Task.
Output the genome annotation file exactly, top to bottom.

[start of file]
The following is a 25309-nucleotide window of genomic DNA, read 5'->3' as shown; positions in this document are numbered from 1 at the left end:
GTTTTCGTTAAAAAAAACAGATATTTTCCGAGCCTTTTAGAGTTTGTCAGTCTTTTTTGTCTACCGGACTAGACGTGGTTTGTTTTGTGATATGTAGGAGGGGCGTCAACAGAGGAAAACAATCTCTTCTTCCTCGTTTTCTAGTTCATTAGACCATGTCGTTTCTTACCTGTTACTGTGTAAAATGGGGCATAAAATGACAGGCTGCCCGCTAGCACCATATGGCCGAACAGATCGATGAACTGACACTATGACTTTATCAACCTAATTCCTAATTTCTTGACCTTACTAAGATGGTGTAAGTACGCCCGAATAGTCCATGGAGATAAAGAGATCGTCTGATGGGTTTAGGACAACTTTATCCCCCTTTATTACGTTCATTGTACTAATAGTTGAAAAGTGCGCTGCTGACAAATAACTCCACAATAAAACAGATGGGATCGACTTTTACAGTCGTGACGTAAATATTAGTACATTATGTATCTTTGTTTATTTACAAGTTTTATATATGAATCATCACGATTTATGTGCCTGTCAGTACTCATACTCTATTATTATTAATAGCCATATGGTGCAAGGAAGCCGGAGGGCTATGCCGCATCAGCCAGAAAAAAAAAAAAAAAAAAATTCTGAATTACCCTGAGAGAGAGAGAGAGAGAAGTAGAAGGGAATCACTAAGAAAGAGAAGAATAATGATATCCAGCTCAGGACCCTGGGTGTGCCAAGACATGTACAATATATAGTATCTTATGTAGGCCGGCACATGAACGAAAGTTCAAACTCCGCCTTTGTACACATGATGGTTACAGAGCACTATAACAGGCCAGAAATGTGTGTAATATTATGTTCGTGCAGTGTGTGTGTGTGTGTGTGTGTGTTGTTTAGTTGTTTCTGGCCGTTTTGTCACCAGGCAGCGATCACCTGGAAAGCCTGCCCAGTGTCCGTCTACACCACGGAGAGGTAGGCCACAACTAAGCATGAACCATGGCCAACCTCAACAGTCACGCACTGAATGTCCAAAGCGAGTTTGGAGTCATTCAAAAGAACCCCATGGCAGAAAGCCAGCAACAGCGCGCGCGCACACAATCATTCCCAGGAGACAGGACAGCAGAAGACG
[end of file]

The following is a 25309-nucleotide window of genomic DNA, read 5'->3' as shown; positions in this document are numbered from 1 at the left end:
GTTTTCGTTAAAAAAAACAGATATTTTCCGAGCCTTTTAGAGTTTGTCAGTCTTTTTTGTCTACCGGACTAGACGTGGTTTGTTTTGTGATATGTAGGAGGGGCGTCAACAGAGGAAAACAATCTCTTCTTCCTCGTTTTCTAGTTCATTAGACCATGTCGTTTCTTACCTGTTACTGTGTAAAATGGGGCATAAAATGACAGGCTGCCCGCTAGCACCATATGGCCGAACAGATCGATGAACTGACACTATGACTTTATCAACCTAATTCCTAATTTCTTGACCTTACTAAGATGGTGTAAGTACGCCCGAATAGTCCATGGAGATAAAGAGATCGTCTGATGGGTTTAGGACAACTTTATCCCCCTTTATTACGTTCATTGTACTAATAGTTGAAAAGTGCGCTGCTGACAAATAACTCCACAATAAAACAGATGGGATCGACTTTTACAGTCGTGACGTAAATATTAGTACATTATGTATCTTTGTTTATTTACAAGTTTTATATATGAATCATCACGATTTATGTGCCTGTCAGTACTCATACTCTATTATTATTAATAGCCATATGGTGCAAGGAAGCCGGAGGGCTATGCCGCATCAGCCAGAAAAAAAAAAAAAAAAAAATTCTGAATTACCCTGAGAGAGAGAGAGAGAGAAGTAGAAGGGAATCACTAAGAAAGAGAAGAATAATGATATCCAGCTCAGGACCCTGGGTGTGCCAAGACATGTACAATATATAGTATCTTATGTAGGCCGGCACATGAACGAAAGTTCAAACTCCGCCTTTGTACACATGATGGTTACAGAGCACTATAACAGGCCAGAAATGTGTGTAATATTATGTTCGTGCAGTGTGTGTGTGTGTGTGTGTGTGTTGTTTAGTTGTTTCTGGCCGTTTTGTCACCAGGCAGCGATCACCTGGAAAGCCTGCCCAGTGTCCGTCTACACCACGGAGAGGTAGGCCACAACTAAGCATGAACCATGGCCAACCTCAACAGTCACGCACTGAATGTCCAAAGCGAGTTTGGAGTCATTCAAAAGAACCCCATGGCAGAAAGCCAGCAACAGCGCGCGCGCACACAATCATTCCCAGGAGACAGGACAGCAGAAGACG